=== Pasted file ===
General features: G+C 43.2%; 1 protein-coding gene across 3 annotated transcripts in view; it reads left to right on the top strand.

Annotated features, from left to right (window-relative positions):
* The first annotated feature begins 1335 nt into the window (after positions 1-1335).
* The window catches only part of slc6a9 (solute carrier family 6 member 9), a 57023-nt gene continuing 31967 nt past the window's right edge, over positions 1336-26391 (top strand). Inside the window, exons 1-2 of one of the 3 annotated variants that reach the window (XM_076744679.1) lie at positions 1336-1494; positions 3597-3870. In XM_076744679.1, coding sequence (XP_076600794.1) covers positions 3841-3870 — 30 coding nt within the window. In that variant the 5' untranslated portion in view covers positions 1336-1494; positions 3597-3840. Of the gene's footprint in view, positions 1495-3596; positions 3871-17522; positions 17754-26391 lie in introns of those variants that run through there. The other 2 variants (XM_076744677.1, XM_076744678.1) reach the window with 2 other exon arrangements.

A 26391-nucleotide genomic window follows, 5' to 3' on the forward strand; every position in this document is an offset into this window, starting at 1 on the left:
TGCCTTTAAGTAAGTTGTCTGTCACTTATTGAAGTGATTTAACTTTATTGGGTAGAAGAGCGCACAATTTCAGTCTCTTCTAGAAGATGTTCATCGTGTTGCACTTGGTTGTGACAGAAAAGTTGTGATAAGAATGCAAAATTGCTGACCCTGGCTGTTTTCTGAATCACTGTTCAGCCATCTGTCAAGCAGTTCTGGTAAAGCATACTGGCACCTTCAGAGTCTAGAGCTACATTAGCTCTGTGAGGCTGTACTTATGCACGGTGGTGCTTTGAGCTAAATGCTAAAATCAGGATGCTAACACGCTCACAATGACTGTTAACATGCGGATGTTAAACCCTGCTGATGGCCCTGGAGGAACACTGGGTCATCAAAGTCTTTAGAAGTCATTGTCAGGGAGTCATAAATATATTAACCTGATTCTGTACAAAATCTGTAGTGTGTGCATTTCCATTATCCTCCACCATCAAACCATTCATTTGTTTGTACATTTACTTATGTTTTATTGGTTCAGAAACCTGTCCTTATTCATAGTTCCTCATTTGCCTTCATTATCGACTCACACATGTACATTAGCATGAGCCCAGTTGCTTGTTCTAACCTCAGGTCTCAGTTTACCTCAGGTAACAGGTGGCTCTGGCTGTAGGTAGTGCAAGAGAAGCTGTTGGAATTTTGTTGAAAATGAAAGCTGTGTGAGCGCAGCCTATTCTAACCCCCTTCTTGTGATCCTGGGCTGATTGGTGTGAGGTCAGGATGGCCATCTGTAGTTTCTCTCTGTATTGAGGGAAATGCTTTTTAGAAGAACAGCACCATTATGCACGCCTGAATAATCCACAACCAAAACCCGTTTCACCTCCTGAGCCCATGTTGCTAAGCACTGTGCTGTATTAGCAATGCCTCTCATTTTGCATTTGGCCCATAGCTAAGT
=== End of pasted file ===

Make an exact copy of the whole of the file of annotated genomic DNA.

General features: G+C 43.2%; 1 protein-coding gene across 3 annotated transcripts in view; it reads left to right on the top strand.

Annotated features, from left to right (window-relative positions):
* The first annotated feature begins 1335 nt into the window (after positions 1-1335).
* The window catches only part of slc6a9 (solute carrier family 6 member 9), a 57023-nt gene continuing 31967 nt past the window's right edge, over positions 1336-26391 (top strand). Inside the window, exons 1-2 of one of the 3 annotated variants that reach the window (XM_076744679.1) lie at positions 1336-1494; positions 3597-3870. In XM_076744679.1, coding sequence (XP_076600794.1) covers positions 3841-3870 — 30 coding nt within the window. In that variant the 5' untranslated portion in view covers positions 1336-1494; positions 3597-3840. Of the gene's footprint in view, positions 1495-3596; positions 3871-17522; positions 17754-26391 lie in introns of those variants that run through there. The other 2 variants (XM_076744677.1, XM_076744678.1) reach the window with 2 other exon arrangements.

A 26391-nucleotide genomic window follows, 5' to 3' on the forward strand; every position in this document is an offset into this window, starting at 1 on the left:
TGCCTTTAAGTAAGTTGTCTGTCACTTATTGAAGTGATTTAACTTTATTGGGTAGAAGAGCGCACAATTTCAGTCTCTTCTAGAAGATGTTCATCGTGTTGCACTTGGTTGTGACAGAAAAGTTGTGATAAGAATGCAAAATTGCTGACCCTGGCTGTTTTCTGAATCACTGTTCAGCCATCTGTCAAGCAGTTCTGGTAAAGCATACTGGCACCTTCAGAGTCTAGAGCTACATTAGCTCTGTGAGGCTGTACTTATGCACGGTGGTGCTTTGAGCTAAATGCTAAAATCAGGATGCTAACACGCTCACAATGACTGTTAACATGCGGATGTTAAACCCTGCTGATGGCCCTGGAGGAACACTGGGTCATCAAAGTCTTTAGAAGTCATTGTCAGGGAGTCATAAATATATTAACCTGATTCTGTACAAAATCTGTAGTGTGTGCATTTCCATTATCCTCCACCATCAAACCATTCATTTGTTTGTACATTTACTTATGTTTTATTGGTTCAGAAACCTGTCCTTATTCATAGTTCCTCATTTGCCTTCATTATCGACTCACACATGTACATTAGCATGAGCCCAGTTGCTTGTTCTAACCTCAGGTCTCAGTTTACCTCAGGTAACAGGTGGCTCTGGCTGTAGGTAGTGCAAGAGAAGCTGTTGGAATTTTGTTGAAAATGAAAGCTGTGTGAGCGCAGCCTATTCTAACCCCCTTCTTGTGATCCTGGGCTGATTGGTGTGAGGTCAGGATGGCCATCTGTAGTTTCTCTCTGTATTGAGGGAAATGCTTTTTAGAAGAACAGCACCATTATGCACGCCTGAATAATCCACAACCAAAACCCGTTTCACCTCCTGAGCCCATGTTGCTAAGCACTGTGCTGTATTAGCAATGCCTCTCATTTTGCATTTGGCCCATAGCTAAGT